An added incentive for those who participate materially in a restaurant is that it's less boring than many other businesses. Even for silent partners it could make for more interesting conversation. And you're pretty much guaranteed good service.

                                                        http://www.nytimes.com/2012/05/12/you...

                                                        1. re: BacoMan

                                                          "But who is putting up the capital? All of the gullible people in the world?"

                                                          To some extent, that would be true. But you have the whole spectrum of "vanity investors" who can easily afford taking a loss to people who will mortgage their house in order to fulfill their dreams of opening a restaurant. Lots of naive money spent on capital for restaurants. The major chains probably have things much better figured out than the budding chef fulfilling her dream of opening a restaurant with some weird concept in a strange location.

                                                          1. re: nocharge

                                                            Surely there must be a happy medium?

                                                            A chef with a dream, and talent, opening a "weird concept" in a great location?

                                                            I am very interested by the restaurant business. I guess I was hoping there was a way to maybe make money in it. I'm not a super star chef, or a millionaire vanity investor though. So I guess I can't participate.

                                                            Even worse, I can't be a food critic because the entire profession is made up of people who pay for the privilege of having that as a career...not people actually making a living off of it.

                                                            Maybe I should be writing some scathing articles for the NY Times about the blatant display of wealth inequality inherent in the USA's food and restaurant business.

                                                            1. re: BacoMan

                                                              "very interested by the restaurant business. I guess I was hoping there was a way to maybe make money in it."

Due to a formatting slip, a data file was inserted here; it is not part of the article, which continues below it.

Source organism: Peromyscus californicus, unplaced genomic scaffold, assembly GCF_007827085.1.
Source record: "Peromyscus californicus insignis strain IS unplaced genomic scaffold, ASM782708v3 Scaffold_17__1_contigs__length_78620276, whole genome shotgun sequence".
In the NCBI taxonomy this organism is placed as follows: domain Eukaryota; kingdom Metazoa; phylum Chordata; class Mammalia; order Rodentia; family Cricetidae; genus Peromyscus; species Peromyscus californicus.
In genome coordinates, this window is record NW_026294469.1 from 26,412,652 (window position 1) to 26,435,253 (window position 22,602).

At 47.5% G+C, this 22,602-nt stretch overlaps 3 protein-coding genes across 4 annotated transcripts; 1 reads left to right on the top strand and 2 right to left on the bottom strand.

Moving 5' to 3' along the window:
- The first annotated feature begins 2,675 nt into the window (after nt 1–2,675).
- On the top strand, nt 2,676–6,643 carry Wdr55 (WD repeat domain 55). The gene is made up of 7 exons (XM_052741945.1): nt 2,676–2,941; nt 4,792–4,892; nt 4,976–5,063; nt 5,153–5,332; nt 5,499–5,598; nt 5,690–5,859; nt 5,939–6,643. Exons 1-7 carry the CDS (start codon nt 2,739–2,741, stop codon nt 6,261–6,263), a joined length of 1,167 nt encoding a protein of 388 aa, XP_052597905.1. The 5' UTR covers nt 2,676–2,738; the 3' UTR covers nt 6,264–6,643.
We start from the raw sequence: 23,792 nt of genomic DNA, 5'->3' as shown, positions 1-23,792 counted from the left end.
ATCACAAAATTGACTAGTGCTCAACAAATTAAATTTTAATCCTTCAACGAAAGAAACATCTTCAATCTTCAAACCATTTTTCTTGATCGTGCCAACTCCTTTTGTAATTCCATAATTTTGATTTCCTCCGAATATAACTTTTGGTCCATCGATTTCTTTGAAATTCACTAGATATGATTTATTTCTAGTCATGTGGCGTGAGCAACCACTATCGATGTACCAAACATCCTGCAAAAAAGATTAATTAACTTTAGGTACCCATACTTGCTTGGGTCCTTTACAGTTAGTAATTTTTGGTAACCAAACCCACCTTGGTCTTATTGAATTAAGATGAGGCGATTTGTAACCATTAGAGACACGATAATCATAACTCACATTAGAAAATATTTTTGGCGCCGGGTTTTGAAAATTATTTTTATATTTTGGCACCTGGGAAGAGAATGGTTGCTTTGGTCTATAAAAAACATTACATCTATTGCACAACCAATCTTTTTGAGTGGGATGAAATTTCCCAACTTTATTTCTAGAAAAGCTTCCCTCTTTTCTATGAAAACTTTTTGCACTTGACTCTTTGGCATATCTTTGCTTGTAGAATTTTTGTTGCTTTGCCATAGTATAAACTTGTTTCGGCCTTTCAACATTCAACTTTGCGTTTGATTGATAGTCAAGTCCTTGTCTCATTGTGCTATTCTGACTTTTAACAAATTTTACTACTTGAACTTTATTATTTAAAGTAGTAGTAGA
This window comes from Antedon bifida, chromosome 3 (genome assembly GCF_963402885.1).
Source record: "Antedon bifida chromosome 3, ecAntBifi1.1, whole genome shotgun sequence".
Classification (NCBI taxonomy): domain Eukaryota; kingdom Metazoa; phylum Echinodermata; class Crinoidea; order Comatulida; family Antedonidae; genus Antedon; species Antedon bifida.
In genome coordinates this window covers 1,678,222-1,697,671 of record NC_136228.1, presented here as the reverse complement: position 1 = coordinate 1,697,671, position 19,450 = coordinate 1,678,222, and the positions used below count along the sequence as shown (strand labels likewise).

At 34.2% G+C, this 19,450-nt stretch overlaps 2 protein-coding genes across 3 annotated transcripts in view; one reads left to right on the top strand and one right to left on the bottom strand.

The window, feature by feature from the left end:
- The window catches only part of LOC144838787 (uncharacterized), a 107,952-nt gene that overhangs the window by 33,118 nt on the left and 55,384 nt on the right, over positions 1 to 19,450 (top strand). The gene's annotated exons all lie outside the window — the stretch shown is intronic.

Sure you can make money at it. The restaurants that most consistently make money are unglamorous unhip chain places, well-organized. I know people who've made considerable money in those -- much more than most Michelin-starred restaurateurs could hope for.

                                                              Mundane chain restaurants are the "railroads" of the industry. In the sense of the board game "Monopoly." The railroads are the least glamorous of all the various properties in that game, and they pay modest rent -- but statistically, they're the ones people most often land on, in playing the game.

                                                              1. re: eatzalot

                                                                Yeah, but that sucks. If I just wanted to make money, and make the world a slightly shittier place, I would go into finance and make a lot more money.

                                                                I was hoping there was a way to make money actually helping to make the world a little better by creating place like the ones I love, that have made my life better by their existence.

                                                                It sucks to hear that good restaurants are basically the equivalent of art =/

                                                                1. re: BacoMan

                                                                  Hey, easy, bud! My husband worked in "finance" for most of his career and didn't "make the world a slightly shittier place." I think your generalizations are over the top.

                                                                  1. re: c oliver

                                                                    I meant more, the make lots of money part.

                                                                  2. re: BacoMan

                                                                    >>> If I just wanted to make money, and make the world a slightly shittier place, I would go into finance and make a lot more money.<<<

                                                                    It is typically finance that funds restaurants.

                                                                    1. re: Fowler

                                                                      Well, not according to this thread. It's all vanity investors.

                                                                      Not exactly finance people.

                                                                      1. re: BacoMan

                                                                        Infrequent for traditional lenders because of the extremely high mortality rate of restaurants and auditing is extremely cumbersome if even possible.

                                                                        1. re: Veggo